On Thursday I wrote a piece about MacWrite and MacPaint, two pieces of software that influenced much if not all the software that followed. There are many other examples of seminal software products. In most cases, the products are not the first of its kind, as MacWrite was not the first word processor, but for whatever reason, put enough of the pieces together to lead the way to the future. It's not always obvious in the moment, but with the benefit of hindsight we can see.
They don't, for some reason, study these products in computer science. They fall between the cracks of "serious" study of algorithms and data structures, and user interface and user experience (which still is not much-studied, but at least is starting). This is more the history of software. Much like the history of film, or the history of rock and roll.
In film, the movies of the 1930s were unusually influential. Probably because it was the first decade of sound.
In popular music, the sixties and early seventies were seminal. The music of a very small number of artists and bands took music in a new direction.
It seems to me that the 1980s were like that for software. Before that, serious people dismissed the idea that ordinary people would use computers. You know, the clip from the Steve Jobs movie where fictitious Woz says no one will ever use this stuff. People believed that (not Woz, he's always been a visionary and an inclusionist, the movie did him a disservice). To be a believer meant being lonely. That is, until we all read Ted Nelson's book! So, if we were to make a list of art that led to the popular use of computers, Nelson's work would surely be in there. As would Woz and Jobs, and Bill Atkinson, Randy Wiggington and Susan Kare, who pioneered a little thing like graphic icons. Made a huge difference, and influenced software design for all who came after.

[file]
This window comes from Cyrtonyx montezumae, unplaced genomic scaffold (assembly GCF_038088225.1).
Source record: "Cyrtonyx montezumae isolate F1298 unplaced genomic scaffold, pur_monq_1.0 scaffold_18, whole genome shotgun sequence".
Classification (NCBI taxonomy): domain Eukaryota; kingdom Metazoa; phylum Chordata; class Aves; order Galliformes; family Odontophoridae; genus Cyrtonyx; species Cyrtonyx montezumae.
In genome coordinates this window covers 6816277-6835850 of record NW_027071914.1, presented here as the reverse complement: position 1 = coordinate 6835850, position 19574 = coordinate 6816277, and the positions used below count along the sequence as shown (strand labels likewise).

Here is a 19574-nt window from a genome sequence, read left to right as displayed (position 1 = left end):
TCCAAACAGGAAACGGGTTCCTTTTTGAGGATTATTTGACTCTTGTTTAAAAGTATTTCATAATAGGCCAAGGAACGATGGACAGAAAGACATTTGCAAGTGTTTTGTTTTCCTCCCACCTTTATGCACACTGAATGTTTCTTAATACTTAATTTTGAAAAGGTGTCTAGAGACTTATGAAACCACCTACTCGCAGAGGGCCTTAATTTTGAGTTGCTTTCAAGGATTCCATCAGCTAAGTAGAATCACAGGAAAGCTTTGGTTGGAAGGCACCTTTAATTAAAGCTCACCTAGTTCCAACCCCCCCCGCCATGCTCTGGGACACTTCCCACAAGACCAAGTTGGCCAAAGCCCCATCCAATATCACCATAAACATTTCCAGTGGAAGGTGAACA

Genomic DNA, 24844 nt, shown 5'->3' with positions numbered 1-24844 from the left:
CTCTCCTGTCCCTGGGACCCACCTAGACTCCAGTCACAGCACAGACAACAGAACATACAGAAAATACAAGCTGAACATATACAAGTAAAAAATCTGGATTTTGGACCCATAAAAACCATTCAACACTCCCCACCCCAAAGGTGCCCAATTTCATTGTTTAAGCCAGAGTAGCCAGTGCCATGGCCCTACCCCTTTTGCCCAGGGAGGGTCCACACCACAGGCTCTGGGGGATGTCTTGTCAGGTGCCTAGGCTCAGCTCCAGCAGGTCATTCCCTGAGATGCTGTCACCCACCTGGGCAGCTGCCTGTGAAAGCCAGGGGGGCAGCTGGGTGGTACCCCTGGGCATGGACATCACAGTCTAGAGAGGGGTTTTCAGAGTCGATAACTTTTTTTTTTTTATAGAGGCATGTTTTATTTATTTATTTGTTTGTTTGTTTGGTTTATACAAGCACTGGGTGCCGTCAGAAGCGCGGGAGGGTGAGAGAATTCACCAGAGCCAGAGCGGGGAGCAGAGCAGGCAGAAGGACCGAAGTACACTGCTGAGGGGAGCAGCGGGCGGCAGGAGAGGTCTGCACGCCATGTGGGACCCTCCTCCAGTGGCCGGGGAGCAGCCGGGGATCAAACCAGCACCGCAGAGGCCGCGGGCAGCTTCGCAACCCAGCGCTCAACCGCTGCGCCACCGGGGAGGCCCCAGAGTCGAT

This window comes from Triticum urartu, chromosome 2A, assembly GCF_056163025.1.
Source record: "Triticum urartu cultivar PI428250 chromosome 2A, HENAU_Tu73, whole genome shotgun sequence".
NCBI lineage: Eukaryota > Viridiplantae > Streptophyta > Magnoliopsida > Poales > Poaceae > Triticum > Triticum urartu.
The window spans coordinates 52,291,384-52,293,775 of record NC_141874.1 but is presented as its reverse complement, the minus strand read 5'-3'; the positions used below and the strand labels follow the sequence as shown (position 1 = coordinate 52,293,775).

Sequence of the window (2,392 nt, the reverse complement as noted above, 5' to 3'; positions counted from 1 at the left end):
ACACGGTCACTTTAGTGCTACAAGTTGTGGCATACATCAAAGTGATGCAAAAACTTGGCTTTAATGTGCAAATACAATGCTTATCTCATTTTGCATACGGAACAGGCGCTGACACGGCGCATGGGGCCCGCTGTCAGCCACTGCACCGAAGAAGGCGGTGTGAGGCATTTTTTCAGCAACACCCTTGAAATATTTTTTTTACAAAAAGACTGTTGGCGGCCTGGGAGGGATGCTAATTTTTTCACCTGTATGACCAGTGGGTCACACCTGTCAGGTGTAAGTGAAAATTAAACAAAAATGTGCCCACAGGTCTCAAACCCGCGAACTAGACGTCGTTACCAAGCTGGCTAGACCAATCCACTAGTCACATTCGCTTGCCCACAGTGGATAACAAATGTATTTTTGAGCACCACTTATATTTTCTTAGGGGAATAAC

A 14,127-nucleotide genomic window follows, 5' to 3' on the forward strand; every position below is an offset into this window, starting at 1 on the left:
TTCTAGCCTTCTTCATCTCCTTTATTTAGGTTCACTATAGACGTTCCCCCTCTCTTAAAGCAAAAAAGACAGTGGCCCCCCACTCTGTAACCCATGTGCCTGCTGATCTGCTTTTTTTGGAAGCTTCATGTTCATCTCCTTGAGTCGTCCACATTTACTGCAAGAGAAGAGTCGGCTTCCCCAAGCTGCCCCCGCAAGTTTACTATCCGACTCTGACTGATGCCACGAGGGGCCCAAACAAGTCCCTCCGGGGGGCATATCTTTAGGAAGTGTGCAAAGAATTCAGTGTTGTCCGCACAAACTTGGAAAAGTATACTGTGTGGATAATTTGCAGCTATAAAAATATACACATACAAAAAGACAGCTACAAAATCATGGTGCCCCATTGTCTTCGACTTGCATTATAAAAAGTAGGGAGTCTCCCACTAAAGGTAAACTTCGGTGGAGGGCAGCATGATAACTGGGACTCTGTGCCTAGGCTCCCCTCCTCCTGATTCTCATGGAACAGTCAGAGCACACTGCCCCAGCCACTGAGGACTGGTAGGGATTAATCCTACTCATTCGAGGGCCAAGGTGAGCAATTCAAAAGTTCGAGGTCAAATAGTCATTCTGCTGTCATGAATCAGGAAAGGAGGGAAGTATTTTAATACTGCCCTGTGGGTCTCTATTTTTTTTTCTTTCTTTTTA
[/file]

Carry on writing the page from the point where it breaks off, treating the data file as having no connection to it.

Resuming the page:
And Unix, sparse, bare-bones and character-based was also hugely influential. In the commercial software world it lay dormant during the 80s, mostly used in academia. But the seed was planted. If you got a compsci education in the late 70s or 80s you used Unix. And then, in the early 90s when networking boomed, it was Unix it boomed around. It became the server platform. The web basically is Unix with a somewhat friendly interface slapped on it (said with a bit of irony). I never thought users would tolerate http:// but it shows how wrong you can be (an idea always worth considering).
Other obvious products of the 80s whose influence are still felt today (and remember this is my list, not anyone else's): Visicalc, Lotus 1-2-3 and Excel in spreadsheets. The popular word processors and databases of the day. PowerPoint. The Finder. Hypercard.